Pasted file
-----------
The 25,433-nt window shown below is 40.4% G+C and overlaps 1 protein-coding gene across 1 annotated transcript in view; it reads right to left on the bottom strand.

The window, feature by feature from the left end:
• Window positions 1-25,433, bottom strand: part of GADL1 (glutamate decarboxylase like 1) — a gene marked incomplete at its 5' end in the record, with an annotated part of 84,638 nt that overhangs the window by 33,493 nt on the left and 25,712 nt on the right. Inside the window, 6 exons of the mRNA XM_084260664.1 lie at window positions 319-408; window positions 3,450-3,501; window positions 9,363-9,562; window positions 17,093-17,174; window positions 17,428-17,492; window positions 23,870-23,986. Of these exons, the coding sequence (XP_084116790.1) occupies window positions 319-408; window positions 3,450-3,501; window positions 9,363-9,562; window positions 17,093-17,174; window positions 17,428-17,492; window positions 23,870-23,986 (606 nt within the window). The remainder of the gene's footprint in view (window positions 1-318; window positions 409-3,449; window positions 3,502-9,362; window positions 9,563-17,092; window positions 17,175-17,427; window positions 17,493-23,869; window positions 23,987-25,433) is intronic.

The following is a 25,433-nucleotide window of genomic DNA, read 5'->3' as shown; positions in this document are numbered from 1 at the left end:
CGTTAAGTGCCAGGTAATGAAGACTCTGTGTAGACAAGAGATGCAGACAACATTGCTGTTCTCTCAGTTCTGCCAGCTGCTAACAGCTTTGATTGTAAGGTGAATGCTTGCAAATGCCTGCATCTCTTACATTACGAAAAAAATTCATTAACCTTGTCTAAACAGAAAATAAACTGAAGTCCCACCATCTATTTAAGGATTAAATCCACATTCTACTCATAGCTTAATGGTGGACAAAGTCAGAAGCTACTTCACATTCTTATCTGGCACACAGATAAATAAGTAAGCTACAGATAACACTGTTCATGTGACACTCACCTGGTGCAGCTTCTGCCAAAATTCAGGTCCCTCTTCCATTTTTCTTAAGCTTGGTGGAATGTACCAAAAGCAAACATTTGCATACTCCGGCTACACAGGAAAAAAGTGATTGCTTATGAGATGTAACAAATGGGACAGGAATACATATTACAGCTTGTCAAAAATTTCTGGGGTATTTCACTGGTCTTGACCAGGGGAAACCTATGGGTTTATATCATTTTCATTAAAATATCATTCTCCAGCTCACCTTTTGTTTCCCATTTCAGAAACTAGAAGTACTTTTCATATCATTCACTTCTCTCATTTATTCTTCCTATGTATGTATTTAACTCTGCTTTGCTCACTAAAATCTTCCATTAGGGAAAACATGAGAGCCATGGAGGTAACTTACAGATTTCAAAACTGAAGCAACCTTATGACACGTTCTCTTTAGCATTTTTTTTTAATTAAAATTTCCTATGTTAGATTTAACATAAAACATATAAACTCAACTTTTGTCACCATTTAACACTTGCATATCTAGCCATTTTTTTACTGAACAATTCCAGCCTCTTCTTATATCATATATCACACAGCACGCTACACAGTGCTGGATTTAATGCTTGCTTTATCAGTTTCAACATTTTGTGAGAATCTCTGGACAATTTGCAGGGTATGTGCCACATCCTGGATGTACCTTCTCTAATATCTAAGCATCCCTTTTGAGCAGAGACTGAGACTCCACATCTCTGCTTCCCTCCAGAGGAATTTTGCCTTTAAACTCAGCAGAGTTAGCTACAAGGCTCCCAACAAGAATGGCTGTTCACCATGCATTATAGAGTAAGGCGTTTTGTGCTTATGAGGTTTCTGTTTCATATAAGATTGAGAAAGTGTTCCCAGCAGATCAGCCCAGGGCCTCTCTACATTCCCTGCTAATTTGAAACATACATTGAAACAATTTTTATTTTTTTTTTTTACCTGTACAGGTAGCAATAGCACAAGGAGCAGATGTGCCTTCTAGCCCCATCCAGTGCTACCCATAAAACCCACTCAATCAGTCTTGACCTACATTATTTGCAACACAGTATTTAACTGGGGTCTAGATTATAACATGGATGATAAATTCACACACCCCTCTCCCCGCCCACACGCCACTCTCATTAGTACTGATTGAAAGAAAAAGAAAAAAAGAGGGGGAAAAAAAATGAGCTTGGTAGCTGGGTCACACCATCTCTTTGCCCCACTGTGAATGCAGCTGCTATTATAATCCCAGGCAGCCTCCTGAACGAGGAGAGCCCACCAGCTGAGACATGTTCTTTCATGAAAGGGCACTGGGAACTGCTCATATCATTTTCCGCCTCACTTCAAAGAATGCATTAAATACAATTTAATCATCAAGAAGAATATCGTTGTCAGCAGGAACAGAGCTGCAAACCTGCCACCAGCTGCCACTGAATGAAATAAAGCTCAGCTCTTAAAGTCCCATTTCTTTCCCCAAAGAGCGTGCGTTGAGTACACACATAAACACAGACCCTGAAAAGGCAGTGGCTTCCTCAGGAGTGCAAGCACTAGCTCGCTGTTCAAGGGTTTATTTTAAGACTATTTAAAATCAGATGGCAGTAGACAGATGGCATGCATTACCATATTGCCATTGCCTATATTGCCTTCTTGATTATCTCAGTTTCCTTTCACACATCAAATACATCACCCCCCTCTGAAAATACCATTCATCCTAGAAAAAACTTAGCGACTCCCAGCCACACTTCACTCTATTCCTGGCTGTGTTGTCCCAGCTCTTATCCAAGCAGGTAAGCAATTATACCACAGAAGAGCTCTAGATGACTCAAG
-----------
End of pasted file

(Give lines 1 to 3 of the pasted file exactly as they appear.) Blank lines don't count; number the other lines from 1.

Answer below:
The 25,433-nt window shown below is 40.4% G+C and overlaps 1 protein-coding gene across 1 annotated transcript in view; it reads right to left on the bottom strand.

The window, feature by feature from the left end:
• Window positions 1-25,433, bottom strand: part of GADL1 (glutamate decarboxylase like 1) — a gene marked incomplete at its 5' end in the record, with an annotated part of 84,638 nt that overhangs the window by 33,493 nt on the left and 25,712 nt on the right. Inside the window, 6 exons of the mRNA XM_084260664.1 lie at window positions 319-408; window positions 3,450-3,501; window positions 9,363-9,562; window positions 17,093-17,174; window positions 17,428-17,492; window positions 23,870-23,986. Of these exons, the coding sequence (XP_084116790.1) occupies window positions 319-408; window positions 3,450-3,501; window positions 9,363-9,562; window positions 17,093-17,174; window positions 17,428-17,492; window positions 23,870-23,986 (606 nt within the window). The remainder of the gene's footprint in view (window positions 1-318; window positions 409-3,449; window positions 3,502-9,362; window positions 9,563-17,092; window positions 17,175-17,427; window positions 17,493-23,869; window positions 23,987-25,433) is intronic.